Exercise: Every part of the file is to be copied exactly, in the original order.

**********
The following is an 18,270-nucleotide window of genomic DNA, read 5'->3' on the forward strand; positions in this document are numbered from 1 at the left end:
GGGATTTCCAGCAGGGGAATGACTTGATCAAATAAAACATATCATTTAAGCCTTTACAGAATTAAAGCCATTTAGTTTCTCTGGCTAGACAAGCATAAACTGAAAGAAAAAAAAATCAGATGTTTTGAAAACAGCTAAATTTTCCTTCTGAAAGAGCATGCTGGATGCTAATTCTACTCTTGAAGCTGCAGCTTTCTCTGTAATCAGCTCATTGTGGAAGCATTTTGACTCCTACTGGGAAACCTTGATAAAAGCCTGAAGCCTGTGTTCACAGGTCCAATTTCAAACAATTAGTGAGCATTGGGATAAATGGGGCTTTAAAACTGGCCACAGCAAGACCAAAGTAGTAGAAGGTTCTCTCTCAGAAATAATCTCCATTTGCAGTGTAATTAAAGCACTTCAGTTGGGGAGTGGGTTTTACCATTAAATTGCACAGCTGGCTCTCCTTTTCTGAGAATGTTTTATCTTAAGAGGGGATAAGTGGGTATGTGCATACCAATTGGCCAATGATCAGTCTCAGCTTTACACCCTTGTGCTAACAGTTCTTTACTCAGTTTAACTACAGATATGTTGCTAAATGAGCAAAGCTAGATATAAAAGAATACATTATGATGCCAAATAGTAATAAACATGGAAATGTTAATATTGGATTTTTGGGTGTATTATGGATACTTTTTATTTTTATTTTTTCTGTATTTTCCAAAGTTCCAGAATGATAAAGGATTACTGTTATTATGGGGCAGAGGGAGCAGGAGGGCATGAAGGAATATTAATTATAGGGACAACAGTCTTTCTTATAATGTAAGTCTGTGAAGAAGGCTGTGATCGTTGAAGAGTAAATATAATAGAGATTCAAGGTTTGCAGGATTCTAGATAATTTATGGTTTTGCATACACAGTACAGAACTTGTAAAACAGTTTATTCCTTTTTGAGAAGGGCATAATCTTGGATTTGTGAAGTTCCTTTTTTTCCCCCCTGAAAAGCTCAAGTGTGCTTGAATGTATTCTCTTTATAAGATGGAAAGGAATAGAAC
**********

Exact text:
The following is an 18,270-nucleotide window of genomic DNA, read 5'->3' on the forward strand; positions in this document are numbered from 1 at the left end:
GGGATTTCCAGCAGGGGAATGACTTGATCAAATAAAACATATCATTTAAGCCTTTACAGAATTAAAGCCATTTAGTTTCTCTGGCTAGACAAGCATAAACTGAAAGAAAAAAAAATCAGATGTTTTGAAAACAGCTAAATTTTCCTTCTGAAAGAGCATGCTGGATGCTAATTCTACTCTTGAAGCTGCAGCTTTCTCTGTAATCAGCTCATTGTGGAAGCATTTTGACTCCTACTGGGAAACCTTGATAAAAGCCTGAAGCCTGTGTTCACAGGTCCAATTTCAAACAATTAGTGAGCATTGGGATAAATGGGGCTTTAAAACTGGCCACAGCAAGACCAAAGTAGTAGAAGGTTCTCTCTCAGAAATAATCTCCATTTGCAGTGTAATTAAAGCACTTCAGTTGGGGAGTGGGTTTTACCATTAAATTGCACAGCTGGCTCTCCTTTTCTGAGAATGTTTTATCTTAAGAGGGGATAAGTGGGTATGTGCATACCAATTGGCCAATGATCAGTCTCAGCTTTACACCCTTGTGCTAACAGTTCTTTACTCAGTTTAACTACAGATATGTTGCTAAATGAGCAAAGCTAGATATAAAAGAATACATTATGATGCCAAATAGTAATAAACATGGAAATGTTAATATTGGATTTTTGGGTGTATTATGGATACTTTTTATTTTTATTTTTTCTGTATTTTCCAAAGTTCCAGAATGATAAAGGATTACTGTTATTATGGGGCAGAGGGAGCAGGAGGGCATGAAGGAATATTAATTATAGGGACAACAGTCTTTCTTATAATGTAAGTCTGTGAAGAAGGCTGTGATCGTTGAAGAGTAAATATAATAGAGATTCAAGGTTTGCAGGATTCTAGATAATTTATGGTTTTGCATACACAGTACAGAACTTGTAAAACAGTTTATTCCTTTTTGAGAAGGGCATAATCTTGGATTTGTGAAGTTCCTTTTTTTCCCCCCTGAAAAGCTCAAGTGTGCTTGAATGTATTCTCTTTATAAGATGGAAAGGAATAGAAC